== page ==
A personal favorite of mine is the review of those who have passed away since the ball last dropped.  Remembering those people and all that they accomplished during their lives forces me to look at time in the broadest and most relevant of senses – the lifetime.  Somehow that perspective is settling and reassuring to me.

With that introduction, then, let me say that for me and mine, 2010 was a year of some pretty dramatic changes and a number of pretty amazing events.  Here are some that come to mind.


The Year in Gratitude – A New Perspective on the Retrospective

2010 was a long and arduous year for most people, including me.  Entering December, I found myself thinking back over the last twelve months and wanting to write a retrospective of things that were significant to me.   But then I thought, “Doesn’t everyone do that?”  Next, I thought about doing a New Year’s Resolution piece about how we should set goals for ourselves in 2011.  But then I thought, “Doesn’t everyone do that?” 

Finding myself in this quandary about what I wanted to say about 2010 or 2011 or something, I went for a run. 

During my trudging (a more apt description of what I’m actually doing out there), I reflected on what occurred over the last year.  It was not an easy year for me.  Our online kayaking business – Outdoorplay – was taking shots to the head because the retail customer was cutting back on non-essential purchases.  My consulting business – QuietSpacing® – was dramatically affected by the elimination of training and retreat funding from most 2010 budgets.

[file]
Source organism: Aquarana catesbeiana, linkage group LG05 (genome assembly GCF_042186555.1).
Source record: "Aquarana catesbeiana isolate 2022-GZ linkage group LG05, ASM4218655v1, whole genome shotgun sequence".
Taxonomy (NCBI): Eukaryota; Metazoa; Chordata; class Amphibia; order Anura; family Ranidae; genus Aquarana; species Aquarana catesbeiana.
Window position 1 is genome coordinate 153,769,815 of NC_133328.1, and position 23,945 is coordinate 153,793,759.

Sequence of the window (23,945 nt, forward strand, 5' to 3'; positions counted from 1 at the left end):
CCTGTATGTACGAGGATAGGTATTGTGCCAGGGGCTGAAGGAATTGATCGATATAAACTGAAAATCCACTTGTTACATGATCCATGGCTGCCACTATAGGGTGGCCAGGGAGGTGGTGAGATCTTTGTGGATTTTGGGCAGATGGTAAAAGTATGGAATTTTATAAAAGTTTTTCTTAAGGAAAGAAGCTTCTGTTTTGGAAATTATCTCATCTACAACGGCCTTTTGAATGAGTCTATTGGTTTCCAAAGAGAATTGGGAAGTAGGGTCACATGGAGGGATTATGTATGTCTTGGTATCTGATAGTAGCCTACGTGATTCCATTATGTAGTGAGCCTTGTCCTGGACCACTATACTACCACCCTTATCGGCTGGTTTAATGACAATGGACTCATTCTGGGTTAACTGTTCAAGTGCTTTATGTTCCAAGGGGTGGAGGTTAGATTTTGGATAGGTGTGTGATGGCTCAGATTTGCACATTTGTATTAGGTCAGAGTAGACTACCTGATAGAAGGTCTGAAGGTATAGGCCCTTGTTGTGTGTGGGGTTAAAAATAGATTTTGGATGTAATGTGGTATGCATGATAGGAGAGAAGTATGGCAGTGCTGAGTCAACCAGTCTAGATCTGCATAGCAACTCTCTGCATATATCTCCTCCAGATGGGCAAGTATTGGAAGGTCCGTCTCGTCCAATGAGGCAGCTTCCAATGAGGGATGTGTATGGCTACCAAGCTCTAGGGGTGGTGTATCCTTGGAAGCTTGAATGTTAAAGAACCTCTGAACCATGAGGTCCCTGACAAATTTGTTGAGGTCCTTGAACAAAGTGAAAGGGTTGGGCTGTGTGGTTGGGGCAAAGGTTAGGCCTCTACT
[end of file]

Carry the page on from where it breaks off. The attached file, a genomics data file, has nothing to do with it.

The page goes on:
Both ships started the year near the shoals with unfavorable wind conditions!  But with an extra large helping of spit and vigor, we clawed and dug our way through the dark months (January through July) until a shimmer of light began to appear on the horizon at mid-year.  Since then, things have steadily improved for both companies and we appear to have survived the worst of the economic storm known as the Great Recession.

As I rounded the corner at the far end of my running route, I realized that, in fact, I had a lot to be thankful for in this second decade as an entrepreneur.  The epiphany that occurred right there on Fiore Bella was that I would craft a thank you of sorts to all the people and things that inspired gratitude in me over the last year.  And, so, this is The Year in Gratitude.


I Wanna Be Like George Clooney – Traveling Productively

I recently found myself on the C Concourse at McCarran Airport in Las Vegas (LAS) waiting to board a flight to Phoenix (PHX).  Thousands of my fellow travelers milled about getting some lunch, playing the slots, or grabbing a magazine to read on their flight.  Accompanying them was all manner of luggage – roll-aboards, shoulder bags, backpacks, purses, laptop cases, shopping bags, etc.

Because it was LAS, most of these people were tourists, but there were a fair number of business travelers, identifiable both by their behaviors and dress.  Many of the business travelers sported logo-wear having just left one convention or another.  Moreover, though the casual traveler now employs many of the same electronic devices (laptops, tablets and smartphones), the business traveler’s demeanor is generally more focused and intense – trying to get that last e-mail sent before the boarding call starts.


The Most Important Non-Renewable Resource: Keeping Your Eye on the Prize

We spend every day in the trenches. Putting out today’s fire.  Rising to the next occasion.  We focus on moving the proverbial ball down the field.  Little thought is given to what it means to cross the goal line. I recently had occasion to enjoy a cup of coffee with a client towards the end of the[…]